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Once again, Bill Clinton tries unsuccessfully to nudge an inconvenient Democrat from a Senate race

October 28, 2010 |  7:30 pm

Democrats Representative Kendrick Meek of Florida with president Bill clinton

Once upon a time, former presidents traveled around the country trying to get people of their political ilk elected.

This election cycle, former President Bill Clinton has taken that in a new direction: He's spending some valuable time trying to get fellow Democrats to stop running. 

Remember how Clinton tried to talk Pennsylvania Rep. Joe Sestak out of challenging Republican-turned-Democrat incumbent Sen. Arlen Specter in this year's primary? And for sure didn't exactly offer him some kind of Obama administration job to quit? Maybe. (Sestak declined, booted Specter and is in a tight general election matchup against Republican ex-Rep. Pat Toomey.)

Well, now after campaigning several times for Rep. Kendrick Meek in the crucial Florida Senate seat race, BC is back at it. He's trying -- perhaps on his own, perhaps not -- in these last desperate days to convince Meek to quit, give up, abandon his hopeless Sunshine State struggle.

That's because after both Clinton's campaign help and Barack Obama's campaign help just....

...last week, Meek still badly trails Republican Marco Rubio and Charlie Crist, the Republican governor who discovered he was really an independent when his GOP primary loss to Rubio became imminent. Recent polls indicate "tea party" favorite Rubio, a former state House speaker, continues to dominate the contest with more than 40%, Crist in the low 30s and Meek at 20% or below.

The obvious thinking is, a continued split between Meekand Crist among Democrats and Obama people guarantees a Rubio win. But if Democrat Meek threw his support to non-Democrat Crist, it might be sufficient to upset Rubio.

The expectation is that an supposedly independent Sen. Crist (he of the huge economic stimulus Obama hug onstage last year) would caucus in Washington with Harry Reid's crowd, albeit a diminished one. Think Joe Lieberman and Bernie Saunders.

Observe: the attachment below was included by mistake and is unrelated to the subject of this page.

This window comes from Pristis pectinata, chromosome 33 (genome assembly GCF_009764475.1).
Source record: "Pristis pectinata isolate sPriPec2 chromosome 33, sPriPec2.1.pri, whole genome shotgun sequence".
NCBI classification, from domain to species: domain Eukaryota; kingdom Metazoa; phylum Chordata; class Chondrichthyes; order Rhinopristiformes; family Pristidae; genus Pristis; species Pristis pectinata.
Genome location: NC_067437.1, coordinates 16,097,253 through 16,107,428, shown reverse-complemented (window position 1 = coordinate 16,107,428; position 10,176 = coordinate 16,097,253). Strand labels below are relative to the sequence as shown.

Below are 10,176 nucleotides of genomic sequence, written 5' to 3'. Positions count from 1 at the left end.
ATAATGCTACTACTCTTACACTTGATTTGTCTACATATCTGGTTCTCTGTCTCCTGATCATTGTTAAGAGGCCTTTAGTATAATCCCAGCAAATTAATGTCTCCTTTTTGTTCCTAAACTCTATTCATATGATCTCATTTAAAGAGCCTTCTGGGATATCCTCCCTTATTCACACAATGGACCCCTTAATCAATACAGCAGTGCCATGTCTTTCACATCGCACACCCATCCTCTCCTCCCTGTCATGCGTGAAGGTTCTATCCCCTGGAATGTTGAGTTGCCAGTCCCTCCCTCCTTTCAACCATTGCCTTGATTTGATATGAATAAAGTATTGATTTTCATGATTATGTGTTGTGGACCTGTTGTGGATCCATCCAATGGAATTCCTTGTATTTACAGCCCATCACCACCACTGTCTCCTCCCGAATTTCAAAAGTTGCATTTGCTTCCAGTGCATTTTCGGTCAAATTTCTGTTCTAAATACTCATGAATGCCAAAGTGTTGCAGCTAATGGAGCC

The story is a disaster for Meek's effort to claim continuing viability for Tuesday's voting. It broke late Thursday on Politico, saying Clinton and go-betweens came ever so close to convincing Meek to become a martyred hero last week.

Politico need not reveal its source to reveal its source. Given the names, times and details provided, it clearly was the Clinton-Obama camp playing hardball the Chicago Way.

Yes, sure, Meek was a loyal, useful African American trooper all over the country in Hillary Clinton's unsuccessful fight against Obama for the Democrats' presidential nomination in 2007-08.

But -- nothing personal just business -- if Meek won't step aside voluntarily, get rid of him involuntarily. Leak word to the hungry press and hope enough of their readers give up on Meek and jump to Crist. Meek's doomed either way.

A Meek spokesman said: "The article is not true. Kendrick Meek was never dropping out of this race, is never dropping out of this race, and will never drop out of this race."

A Crist spokesman said: "While this story is accurate, the governor's focus is on uniting common-sense Democrats, independents, and Republicans behind his campaign."

Not shy about making some of his own mischief in the opposition's camp, Republican National Committee chairman Michael Steele said:

"President Clinton’s actions to have Kendrick Meek withdraw from the campaign sends a chilling signal to all voters, but especially African Americans. One can only imagine the response if Republican leadership tried to force out of the race -- in the 11th hour -- a qualified black candidate like Kendrick Meek.”

Clinton, Obama and gang have an extra, longer-term political incentive to halt Rubio's ascent before he leaves the state and takes the national stage.

Despite initial central party bumbling in Washington over supporting Crist or Rubio, the son of Cuban immigrants is seen as a rising young, Republican star, a well-spoken conservative from a very important populous state who's already earned wide support outside Florida. See Rubio here in action in this video.

-- Andrew Malcolm

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Photo: Associated Press (Clinton and Meek).

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